I would like to say first that I have no medical training and so, I'm far from an expert. However, I did look into the possibility of retractable claws in the past, and came to several conclusions.
The answer, in my opinion, can be divided into two cases:
1. Retractable claws in a human hand structured as it is normally.
In this case, I don't believe such claws are possible. The human hand is a complex thing and there are tendons and nerves that run through the back of the hand that would have to be 'rewired' or moved for such an arrangement to work. The structure as it is cannot support anything more than there is.
2. Retractable claws in a human hand with alternative structure.
This case, I believe, holds more potential. Such 'claws' would have to be made out of or bone or better, keratin, with a likewise ability to be regrown if broken and be sharpened manually. They would not be as long as Wolverine's claws, as they can only be as long as the cavities holding them and the size of such cavities is highly restricted by the size of the part of the hand they sprout from.
There are three options for the placing of such claws:
1) Claws located in the fingers.
This is the location I initially researched, as my need was for feline-like claws.
Such claws would have to be short and probably curved, as there is not enough room within a finger, even a restructured one. I immediately ruled out the tip of the finger because it wasn’t what I was looking for. I wanted normal fingernails and hidden claws. This left the middle and proximal phalanges of the fingers. While the proximal phalanx of the fingers is longer and offers room of larger claws, I believe the middle one would offer more mobility, but essentially, the same would work for both.
I believe the structural changes necessary would be as such:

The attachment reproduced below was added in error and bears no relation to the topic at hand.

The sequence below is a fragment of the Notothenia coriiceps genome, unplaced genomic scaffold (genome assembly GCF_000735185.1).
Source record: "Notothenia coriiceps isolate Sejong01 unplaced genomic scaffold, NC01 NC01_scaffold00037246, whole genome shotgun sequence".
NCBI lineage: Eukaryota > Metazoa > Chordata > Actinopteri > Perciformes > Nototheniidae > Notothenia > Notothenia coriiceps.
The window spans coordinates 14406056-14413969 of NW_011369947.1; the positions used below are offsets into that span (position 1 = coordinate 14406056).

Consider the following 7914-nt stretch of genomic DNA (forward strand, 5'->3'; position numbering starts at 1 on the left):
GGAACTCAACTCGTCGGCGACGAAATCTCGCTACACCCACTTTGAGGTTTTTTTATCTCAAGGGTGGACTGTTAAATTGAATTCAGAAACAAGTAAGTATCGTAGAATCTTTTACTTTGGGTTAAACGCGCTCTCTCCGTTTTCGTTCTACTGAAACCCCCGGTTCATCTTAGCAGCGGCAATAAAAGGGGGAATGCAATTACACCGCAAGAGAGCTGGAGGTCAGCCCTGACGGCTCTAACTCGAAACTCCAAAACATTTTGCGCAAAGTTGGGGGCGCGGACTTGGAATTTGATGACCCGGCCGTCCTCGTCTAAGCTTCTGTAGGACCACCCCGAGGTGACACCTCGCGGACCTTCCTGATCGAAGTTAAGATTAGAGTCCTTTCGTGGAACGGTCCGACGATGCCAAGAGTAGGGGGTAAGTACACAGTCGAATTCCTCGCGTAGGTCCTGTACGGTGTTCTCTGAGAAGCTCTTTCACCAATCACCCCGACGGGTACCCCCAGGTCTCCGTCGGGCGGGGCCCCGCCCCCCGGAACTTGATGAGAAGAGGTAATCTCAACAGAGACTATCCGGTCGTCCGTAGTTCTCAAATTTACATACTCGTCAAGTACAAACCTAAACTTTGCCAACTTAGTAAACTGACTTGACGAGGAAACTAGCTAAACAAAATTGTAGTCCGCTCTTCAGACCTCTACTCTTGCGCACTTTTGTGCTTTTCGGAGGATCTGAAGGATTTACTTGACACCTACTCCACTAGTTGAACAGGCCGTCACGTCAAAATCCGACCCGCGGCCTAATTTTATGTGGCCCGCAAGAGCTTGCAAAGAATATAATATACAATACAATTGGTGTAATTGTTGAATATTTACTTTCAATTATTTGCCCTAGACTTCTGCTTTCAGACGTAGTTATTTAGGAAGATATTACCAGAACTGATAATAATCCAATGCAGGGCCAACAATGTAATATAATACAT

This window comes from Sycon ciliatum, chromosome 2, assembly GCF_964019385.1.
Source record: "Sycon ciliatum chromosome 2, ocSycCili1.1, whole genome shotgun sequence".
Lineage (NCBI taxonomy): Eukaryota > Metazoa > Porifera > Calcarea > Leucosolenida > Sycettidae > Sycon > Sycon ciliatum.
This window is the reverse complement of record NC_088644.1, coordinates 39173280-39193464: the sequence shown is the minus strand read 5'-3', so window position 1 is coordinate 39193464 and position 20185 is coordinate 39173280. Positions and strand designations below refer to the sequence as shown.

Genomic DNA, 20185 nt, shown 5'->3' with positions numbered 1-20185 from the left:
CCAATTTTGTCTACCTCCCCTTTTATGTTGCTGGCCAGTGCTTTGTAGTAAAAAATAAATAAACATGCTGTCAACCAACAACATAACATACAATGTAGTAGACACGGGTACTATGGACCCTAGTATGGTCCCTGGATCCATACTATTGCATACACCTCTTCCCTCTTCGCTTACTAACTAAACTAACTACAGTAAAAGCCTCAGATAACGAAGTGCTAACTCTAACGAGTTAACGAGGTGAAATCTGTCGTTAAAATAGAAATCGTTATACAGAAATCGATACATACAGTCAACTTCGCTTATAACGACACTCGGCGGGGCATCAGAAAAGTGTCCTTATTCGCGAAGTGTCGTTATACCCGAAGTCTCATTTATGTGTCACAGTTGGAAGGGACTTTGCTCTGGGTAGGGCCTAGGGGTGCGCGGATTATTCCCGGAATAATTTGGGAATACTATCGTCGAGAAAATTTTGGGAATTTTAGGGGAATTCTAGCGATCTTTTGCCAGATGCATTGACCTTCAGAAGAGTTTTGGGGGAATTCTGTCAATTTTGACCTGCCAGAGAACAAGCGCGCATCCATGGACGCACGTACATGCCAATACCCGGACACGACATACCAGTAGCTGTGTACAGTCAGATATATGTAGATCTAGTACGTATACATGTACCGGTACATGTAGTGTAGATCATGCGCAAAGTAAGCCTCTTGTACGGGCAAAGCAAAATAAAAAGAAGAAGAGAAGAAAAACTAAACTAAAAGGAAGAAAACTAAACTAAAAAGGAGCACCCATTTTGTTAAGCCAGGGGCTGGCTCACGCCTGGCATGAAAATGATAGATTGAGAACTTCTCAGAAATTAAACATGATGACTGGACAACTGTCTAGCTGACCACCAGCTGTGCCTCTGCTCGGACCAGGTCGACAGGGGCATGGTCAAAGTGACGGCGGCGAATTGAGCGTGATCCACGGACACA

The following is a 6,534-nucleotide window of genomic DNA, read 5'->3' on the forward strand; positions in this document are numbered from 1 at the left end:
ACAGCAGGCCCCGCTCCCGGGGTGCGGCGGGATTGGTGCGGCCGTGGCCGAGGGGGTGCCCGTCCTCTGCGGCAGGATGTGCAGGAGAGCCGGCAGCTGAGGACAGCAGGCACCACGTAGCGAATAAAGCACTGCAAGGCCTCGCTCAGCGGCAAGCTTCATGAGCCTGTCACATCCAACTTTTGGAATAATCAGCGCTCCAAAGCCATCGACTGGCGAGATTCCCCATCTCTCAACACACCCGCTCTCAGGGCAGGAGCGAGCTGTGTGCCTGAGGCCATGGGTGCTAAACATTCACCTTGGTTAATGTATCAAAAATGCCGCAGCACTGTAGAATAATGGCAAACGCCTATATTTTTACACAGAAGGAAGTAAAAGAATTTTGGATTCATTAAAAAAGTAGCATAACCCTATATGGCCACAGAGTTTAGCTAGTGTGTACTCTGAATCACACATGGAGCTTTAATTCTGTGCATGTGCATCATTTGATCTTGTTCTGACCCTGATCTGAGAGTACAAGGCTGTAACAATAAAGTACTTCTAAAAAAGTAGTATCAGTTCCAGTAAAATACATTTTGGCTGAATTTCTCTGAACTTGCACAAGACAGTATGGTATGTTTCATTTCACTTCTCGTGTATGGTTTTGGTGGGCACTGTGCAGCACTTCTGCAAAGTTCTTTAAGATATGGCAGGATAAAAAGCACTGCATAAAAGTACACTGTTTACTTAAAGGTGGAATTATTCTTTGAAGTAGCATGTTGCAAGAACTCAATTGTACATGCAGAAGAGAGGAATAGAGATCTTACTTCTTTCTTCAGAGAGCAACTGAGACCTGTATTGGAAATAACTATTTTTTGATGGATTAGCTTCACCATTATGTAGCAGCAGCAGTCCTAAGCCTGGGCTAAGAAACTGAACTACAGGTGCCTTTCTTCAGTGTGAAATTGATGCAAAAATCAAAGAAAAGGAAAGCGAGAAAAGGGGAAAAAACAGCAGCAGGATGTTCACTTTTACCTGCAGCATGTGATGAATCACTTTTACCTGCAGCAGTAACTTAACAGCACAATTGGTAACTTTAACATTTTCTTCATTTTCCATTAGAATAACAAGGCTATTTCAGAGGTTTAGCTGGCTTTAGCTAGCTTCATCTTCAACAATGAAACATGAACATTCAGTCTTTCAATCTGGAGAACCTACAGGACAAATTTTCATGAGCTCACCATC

(pictures modified by me from one found here)
The phalanx bone would have to be split into two bones and the 'sheath' and mechanism would have to be fitted between them. (As in, muscles, tendons and the claw itself). The tendon running through the back of the finger would have to be rerouted, maybe split along the bones and mended at the next knuckle, so that when the hand is curled and the claws extend, the tendon would be held out of the way on both sides. Same for nerves.
the claw mechanism itself would have to resemble somewhat of a feline's claw mechanism so that they are unsheathed when the fingers are curled.
Note that this would undoubtedly make the fingers thicker, and the corresponsive phalanges more fragile and more susceptive to compression pain.
2) Claws located along the metacarpal bones (the back of the hand).
In this approach, we can either employ the same method as with the finger claws, namely splitting the metacarpal bones and fitting the mechanism between the split bones, or fit the mechanism between the existing bones.
there is also the option of making the bones hollow and the spines be sheathed inside them. However, I am not sure how the sheath/unsheath mechanism would work in this case. Perhaps by combination of a ring of muscles at the exit of the sheath and a piston-like effect of a liquid or gas filled gland. This, however, would make the mechanism more complex than my level of anatomic knowledge can scope. It would also require lubrication within the ducts. It can be achieved by oil glands or some liquid like saliva.
In any case, these claws would need to be straight and would not be much longer than the finger claws.
3) Claws located along the forearm bones.
This, I feel, is the most plausible of the choices, since it requires less modifications. In this case, since there are already two bones in the forearm, the structural difference would have to be made between the bones to accommodate a long, narrow sheath in which one claw or spear like protrusion will be housed. It too will be made of keratin or bone, but I cannot envision more than a single such claw in each forearm. It can, of course, be as long as the forearm itself which would make it more viable as a weapon.
The unsheathing mechanism would have to consist of rings of muscles and tendons, a lubricating system and a fleshy sheath, since the normal claw sheath found in felines would not support such a claw. It is simply too long and would have to absorb or filter debris to some extent, as a means of hygiene. The forearms would look thicker, but not by much.
Such a claw would probably have a detachment mechanism since it can be torn or broken. The mechanism would guarantee there would not be lasting damage to the muscles and tendons of the retraction mechanism. The claw would then regrow, much like a horn or a nail.